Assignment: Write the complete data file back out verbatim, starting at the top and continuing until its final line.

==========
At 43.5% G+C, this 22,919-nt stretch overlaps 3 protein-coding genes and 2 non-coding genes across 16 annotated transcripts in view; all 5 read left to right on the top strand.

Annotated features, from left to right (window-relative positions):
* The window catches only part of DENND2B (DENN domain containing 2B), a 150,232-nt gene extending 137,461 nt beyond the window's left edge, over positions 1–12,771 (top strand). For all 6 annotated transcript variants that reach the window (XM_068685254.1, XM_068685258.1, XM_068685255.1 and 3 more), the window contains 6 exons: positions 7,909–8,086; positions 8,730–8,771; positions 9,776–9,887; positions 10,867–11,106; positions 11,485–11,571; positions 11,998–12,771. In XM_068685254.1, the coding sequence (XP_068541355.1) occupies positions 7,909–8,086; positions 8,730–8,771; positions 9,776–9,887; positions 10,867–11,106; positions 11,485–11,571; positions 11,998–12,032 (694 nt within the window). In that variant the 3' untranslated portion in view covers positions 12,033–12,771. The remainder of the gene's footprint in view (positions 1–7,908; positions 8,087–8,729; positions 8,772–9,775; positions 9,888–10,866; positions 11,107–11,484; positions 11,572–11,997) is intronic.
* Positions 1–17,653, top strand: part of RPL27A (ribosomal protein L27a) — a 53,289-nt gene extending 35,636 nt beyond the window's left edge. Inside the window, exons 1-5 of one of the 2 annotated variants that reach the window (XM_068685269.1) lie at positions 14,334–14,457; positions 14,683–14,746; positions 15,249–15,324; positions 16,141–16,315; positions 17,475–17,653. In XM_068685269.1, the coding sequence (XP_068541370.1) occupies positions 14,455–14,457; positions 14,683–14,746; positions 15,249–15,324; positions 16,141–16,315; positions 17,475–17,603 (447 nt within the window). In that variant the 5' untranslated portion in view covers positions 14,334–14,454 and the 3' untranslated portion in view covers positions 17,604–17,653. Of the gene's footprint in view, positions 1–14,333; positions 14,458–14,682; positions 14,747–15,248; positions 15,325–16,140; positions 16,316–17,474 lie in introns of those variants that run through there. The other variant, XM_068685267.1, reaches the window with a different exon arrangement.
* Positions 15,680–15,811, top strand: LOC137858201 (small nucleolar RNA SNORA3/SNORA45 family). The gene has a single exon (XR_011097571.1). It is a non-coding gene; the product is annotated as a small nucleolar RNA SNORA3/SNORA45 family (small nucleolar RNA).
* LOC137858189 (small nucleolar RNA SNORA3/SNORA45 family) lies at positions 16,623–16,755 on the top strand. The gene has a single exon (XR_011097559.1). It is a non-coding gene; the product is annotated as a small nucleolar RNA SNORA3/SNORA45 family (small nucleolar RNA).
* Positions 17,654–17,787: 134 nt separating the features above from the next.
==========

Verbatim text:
At 43.5% G+C, this 22,919-nt stretch overlaps 3 protein-coding genes and 2 non-coding genes across 16 annotated transcripts in view; all 5 read left to right on the top strand.

Annotated features, from left to right (window-relative positions):
* The window catches only part of DENND2B (DENN domain containing 2B), a 150,232-nt gene extending 137,461 nt beyond the window's left edge, over positions 1–12,771 (top strand). For all 6 annotated transcript variants that reach the window (XM_068685254.1, XM_068685258.1, XM_068685255.1 and 3 more), the window contains 6 exons: positions 7,909–8,086; positions 8,730–8,771; positions 9,776–9,887; positions 10,867–11,106; positions 11,485–11,571; positions 11,998–12,771. In XM_068685254.1, the coding sequence (XP_068541355.1) occupies positions 7,909–8,086; positions 8,730–8,771; positions 9,776–9,887; positions 10,867–11,106; positions 11,485–11,571; positions 11,998–12,032 (694 nt within the window). In that variant the 3' untranslated portion in view covers positions 12,033–12,771. The remainder of the gene's footprint in view (positions 1–7,908; positions 8,087–8,729; positions 8,772–9,775; positions 9,888–10,866; positions 11,107–11,484; positions 11,572–11,997) is intronic.
* Positions 1–17,653, top strand: part of RPL27A (ribosomal protein L27a) — a 53,289-nt gene extending 35,636 nt beyond the window's left edge. Inside the window, exons 1-5 of one of the 2 annotated variants that reach the window (XM_068685269.1) lie at positions 14,334–14,457; positions 14,683–14,746; positions 15,249–15,324; positions 16,141–16,315; positions 17,475–17,653. In XM_068685269.1, the coding sequence (XP_068541370.1) occupies positions 14,455–14,457; positions 14,683–14,746; positions 15,249–15,324; positions 16,141–16,315; positions 17,475–17,603 (447 nt within the window). In that variant the 5' untranslated portion in view covers positions 14,334–14,454 and the 3' untranslated portion in view covers positions 17,604–17,653. Of the gene's footprint in view, positions 1–14,333; positions 14,458–14,682; positions 14,747–15,248; positions 15,325–16,140; positions 16,316–17,474 lie in introns of those variants that run through there. The other variant, XM_068685267.1, reaches the window with a different exon arrangement.
* Positions 15,680–15,811, top strand: LOC137858201 (small nucleolar RNA SNORA3/SNORA45 family). The gene has a single exon (XR_011097571.1). It is a non-coding gene; the product is annotated as a small nucleolar RNA SNORA3/SNORA45 family (small nucleolar RNA).
* LOC137858189 (small nucleolar RNA SNORA3/SNORA45 family) lies at positions 16,623–16,755 on the top strand. The gene has a single exon (XR_011097559.1). It is a non-coding gene; the product is annotated as a small nucleolar RNA SNORA3/SNORA45 family (small nucleolar RNA).
* Positions 17,654–17,787: 134 nt separating the features above from the next.